Saturday, 3 July 2010

(3 July 2010) Southwark and Holborn

Nothing fancy this time. Just making good use of a sunny Saturday by walking from Southwark to Holborn.

3 July 2010 walk

Borough Market
Borough MarketThe Market itself claims to have existed since pre-Roman times and most probably did, but the earliest dependable sources mentioning it are from 1276. The market has focused historically on fruits and vegetables, but has recently become a fashionable centre for fine food, with some of the most famous traders opening stalls there. As expected, it has appeared in a number of films, such as "Harry Potter", "Bridget Jones", "Lock, Stock and Two Smoking Barrels", etc.

Golden Hinde
The Golden HindeThat's one of the coolest attractions in London. In 1577, Queen Elizabeth I gave Francis Drake a letter of marque which allowed him to act as a privateer attacking Spanish ships along the Pacific coast of the Americas. After an initial setback, he set sail on Dec. 13 aboard Pelican with four other ships and 164 men. Off the coast of Africa, he captured a Portuguese merchant ship, whose captain had considerable experience navigating in South American waters.
At some point during its voyage, an officer attempted a mutiny, for which he was executed. As seamen are extremely superstitious, they decided to rename the ship, 4-pounder minionsso that the ghost of the officer would not be able to haunt it. They chose "Golden Hinde".

Drake's voyage helped to give a more accurate picture of the true geography of the world. He discovered that Tierra del Fuego, the land seen to the south of the Magellan Strait, was not part of a southern continent as had been believed previously, but an archipelago. Officers' quartersThis meant that it should be possible to sail ships around the bottom of South America, south of Tierra. This was the Cape Horn route, eventually discovered in 1616. As Drake sailed further up the coast, he plundered Spanish ports in Chile and Peru and captured treasure ships. His biggest prize was the Cacafuego. On the way he landed in what is now California, naming it Nova Albion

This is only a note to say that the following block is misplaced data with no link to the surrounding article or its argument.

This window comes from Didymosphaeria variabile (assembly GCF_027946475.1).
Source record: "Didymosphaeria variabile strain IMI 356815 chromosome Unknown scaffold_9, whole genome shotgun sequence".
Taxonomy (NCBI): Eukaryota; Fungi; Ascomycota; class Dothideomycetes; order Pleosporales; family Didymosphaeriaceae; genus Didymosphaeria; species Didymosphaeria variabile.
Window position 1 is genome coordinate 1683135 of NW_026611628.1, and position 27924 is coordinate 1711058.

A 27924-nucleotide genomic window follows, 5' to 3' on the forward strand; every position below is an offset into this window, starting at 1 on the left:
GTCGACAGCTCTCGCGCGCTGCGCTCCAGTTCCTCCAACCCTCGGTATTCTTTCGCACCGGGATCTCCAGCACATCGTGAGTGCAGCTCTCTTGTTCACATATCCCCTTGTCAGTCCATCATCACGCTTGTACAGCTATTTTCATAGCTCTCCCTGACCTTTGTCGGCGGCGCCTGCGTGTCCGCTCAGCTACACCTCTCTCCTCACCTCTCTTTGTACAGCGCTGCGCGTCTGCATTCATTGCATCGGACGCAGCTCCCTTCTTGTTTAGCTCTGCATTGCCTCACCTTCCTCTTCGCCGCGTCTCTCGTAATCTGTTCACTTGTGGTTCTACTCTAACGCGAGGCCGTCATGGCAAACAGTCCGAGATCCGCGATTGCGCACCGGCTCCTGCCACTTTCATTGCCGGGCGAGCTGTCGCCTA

(New England) and claiming it for the Queen. Downstairs' quartersHe then continued across the Pacific to the East Indies. Drake returned from his voyage around the world with the little Golden Hinde packed full of spices and plundered Spanish silver, which at the time was more valuable than gold. On 26 September, Golden Hinde sailed into Plymouth with Drake and 59 remaining crew aboard, along with a rich cargo of spices and captured Spanish treasures. The Queen's half-share of the plunder surpassed the rest of the crown's income for that entire year. Captain's quarters
Drake was knighted by Queen Elizabeth aboard Golden Hinde on 4 April 1581; the actual act being performed by a French diplomat, Monsieur de Marchaumont, who was negotiating for Elizabeth to marry the King of France's brother. By getting the French diplomat involved in the knighting, Elizabeth was gaining the implicit political support of the French for Drake's privateer actions against the Spanish.

The wheelQuite remarkably, the modern replica of Golden Hinde has actually sailed longer distance than the original one and under similar conditions. When at sea, it is crewed by a Master, Mate, Cook and 10 to 12 deckhands, while in Drake's time there were 60-80 crew. An obvious difference with the original is that it has a wheel, which wouldn't be common at the time. The original had a pole attached to the rudder.